Friday, January 29, 2016

Beyond the Dark Veil

Beyond the Dark Veil: Post Mortem and Mourning Photography from the Thanatos Archive, edited by Sue Henger (2014)

I think it was Smoke Gets In Your Eyes where I first learned about Victorian post-mortem photography, but I thought about it again while reading How To Be a Victorian. Then recently, The Bloggess recommended this book which I immediately requested through interlibrary loan because it's not available in my network (but soon will be, because my library is sure as hell buying it now.) Beyond the Veil is, as the subtitle suggests, a collection of post-mortem and mourning photography, primarily from the Victorian era as that's when this sort of thing was all the rage.

The book is primarily made up of photos with captions, but there is also some text about the photography and the context. The font was small and the content was rather scholarly in tone and I read it, but my experience is much more about the photos that made up the bulk of the book. The first section is "Pre-mortem - Deathbed" photos, primarily of young women who evoke the very essence of dramatic Victorian novels. One of them looks disturbingly like a librarian I know. Next, the largest section, is "Children and Family" which is mostly photos of dead babies and young children. This is followed by "Adults," "Crime - Murder - Tragedy," "Ephemera and Mourning," and "Pets." I have to say that pictures of dead dogs and cats are rather a letdown after babies and murder victims.

In some of the photos, the deceased are arranged in coffins; in others they are arranged in bed in a restful pose, or even upright in chairs. Sometimes their eyes are open, and sometimes they are closed. In a couple of especially creepy photos, the eyes are partially open. Occasionally it is necessary to arrange the body to hide the site of an injury, though in at least one photo the child's face is visible and obviously had received great trauma.

One of the most interesting photos is of a small family, a husband and wife and their child. The woman, suspecting her husband of an affair, shot him before killing their child and herself. They are all arranged nestled together in a casket where they arere destined to spent eternity together after this horrible betrayal. Another is of eight caskets laid out side by side, the result of a mass murder of a family and their chore boy. The caskets are surrounded by many friends and neighbors. At the time of the photo the killer had not been caught. It turns out that he was in the photo. These arere both so haunting and creepy that I want someone to write novels about them.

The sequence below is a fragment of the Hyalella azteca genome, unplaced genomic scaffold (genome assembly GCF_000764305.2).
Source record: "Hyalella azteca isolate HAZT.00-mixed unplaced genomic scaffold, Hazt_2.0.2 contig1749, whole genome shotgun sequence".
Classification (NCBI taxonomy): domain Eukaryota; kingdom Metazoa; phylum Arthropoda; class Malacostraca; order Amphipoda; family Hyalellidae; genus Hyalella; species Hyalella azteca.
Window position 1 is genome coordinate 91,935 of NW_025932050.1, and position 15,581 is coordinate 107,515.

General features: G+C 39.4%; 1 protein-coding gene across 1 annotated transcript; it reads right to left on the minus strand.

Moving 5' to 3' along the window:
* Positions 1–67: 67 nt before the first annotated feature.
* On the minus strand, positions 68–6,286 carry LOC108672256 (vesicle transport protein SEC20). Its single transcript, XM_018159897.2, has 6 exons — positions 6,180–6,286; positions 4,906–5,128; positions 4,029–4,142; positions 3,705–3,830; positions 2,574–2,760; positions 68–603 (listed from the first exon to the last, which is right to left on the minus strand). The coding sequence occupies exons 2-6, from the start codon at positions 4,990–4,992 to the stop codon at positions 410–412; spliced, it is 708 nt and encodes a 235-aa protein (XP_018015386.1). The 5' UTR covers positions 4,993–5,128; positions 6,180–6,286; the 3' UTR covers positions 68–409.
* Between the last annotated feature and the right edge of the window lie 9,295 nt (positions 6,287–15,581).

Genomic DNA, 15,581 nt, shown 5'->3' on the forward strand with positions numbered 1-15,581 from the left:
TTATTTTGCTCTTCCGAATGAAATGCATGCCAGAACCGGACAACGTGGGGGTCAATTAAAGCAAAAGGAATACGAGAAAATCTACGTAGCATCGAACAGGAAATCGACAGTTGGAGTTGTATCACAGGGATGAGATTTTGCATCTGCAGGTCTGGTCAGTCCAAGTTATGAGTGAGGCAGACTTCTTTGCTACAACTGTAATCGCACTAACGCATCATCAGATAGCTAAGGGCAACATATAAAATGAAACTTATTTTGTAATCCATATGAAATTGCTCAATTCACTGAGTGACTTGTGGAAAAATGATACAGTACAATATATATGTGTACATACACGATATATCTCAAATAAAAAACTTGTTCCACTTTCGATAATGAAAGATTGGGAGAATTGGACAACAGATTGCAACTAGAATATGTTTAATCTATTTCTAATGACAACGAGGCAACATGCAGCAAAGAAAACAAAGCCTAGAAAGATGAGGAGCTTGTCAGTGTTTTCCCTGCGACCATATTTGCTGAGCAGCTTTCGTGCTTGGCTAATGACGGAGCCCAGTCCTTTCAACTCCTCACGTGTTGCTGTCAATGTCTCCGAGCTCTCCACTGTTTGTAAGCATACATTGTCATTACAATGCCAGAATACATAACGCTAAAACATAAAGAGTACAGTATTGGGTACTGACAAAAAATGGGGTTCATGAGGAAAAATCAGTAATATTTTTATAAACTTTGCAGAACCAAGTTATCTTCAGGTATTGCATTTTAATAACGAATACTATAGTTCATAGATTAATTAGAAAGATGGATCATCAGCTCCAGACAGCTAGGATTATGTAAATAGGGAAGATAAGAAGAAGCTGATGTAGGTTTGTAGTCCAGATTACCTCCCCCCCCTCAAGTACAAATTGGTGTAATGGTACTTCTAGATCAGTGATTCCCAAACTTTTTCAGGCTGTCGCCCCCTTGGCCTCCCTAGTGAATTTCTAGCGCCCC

Noticeably absent is any explanation of the Thanatos Archive. The first time I tried to look them up, their website wasn't really working, but now I see that you can pay for an online membership to get access to their entire archive of photos. Or you can just follow them on social media, which is what I'll do. I still don't know anything about who they are or why they started collecting these photos, but I'm glad they did.

If you're wondering why any of this even exists, just think back to conditions in the Victorian era. First of all, people were more in touch with death than we are today because it visited their families so frequently and mercilessly and there wasn't yet a funeral industry like we have today. At the time, bodies weren't just whisked away immediately to be hidden from view, and only presented when they were carefully reconstructed and preserved. Everyone knew what a dead person actually looked like. But more importantly, photography was rather new and sometimes people died before there was ever a photograph taken of them - this was the family's only chance to capture their image before they were gone forever. It makes a kind of sense.

Obviously this is right up my alley. Apparently I'm not the only one, because when it came in for me I had to promise to let other people in my department at work see it before it was sent back. Part of the appeal is definitely the macabre aspect, I suppose, but it's also a fascinating part of history. I should also mention that the cover and binding are of high quality, and the pages are gilt-edged. It's really an altogether beautiful book.

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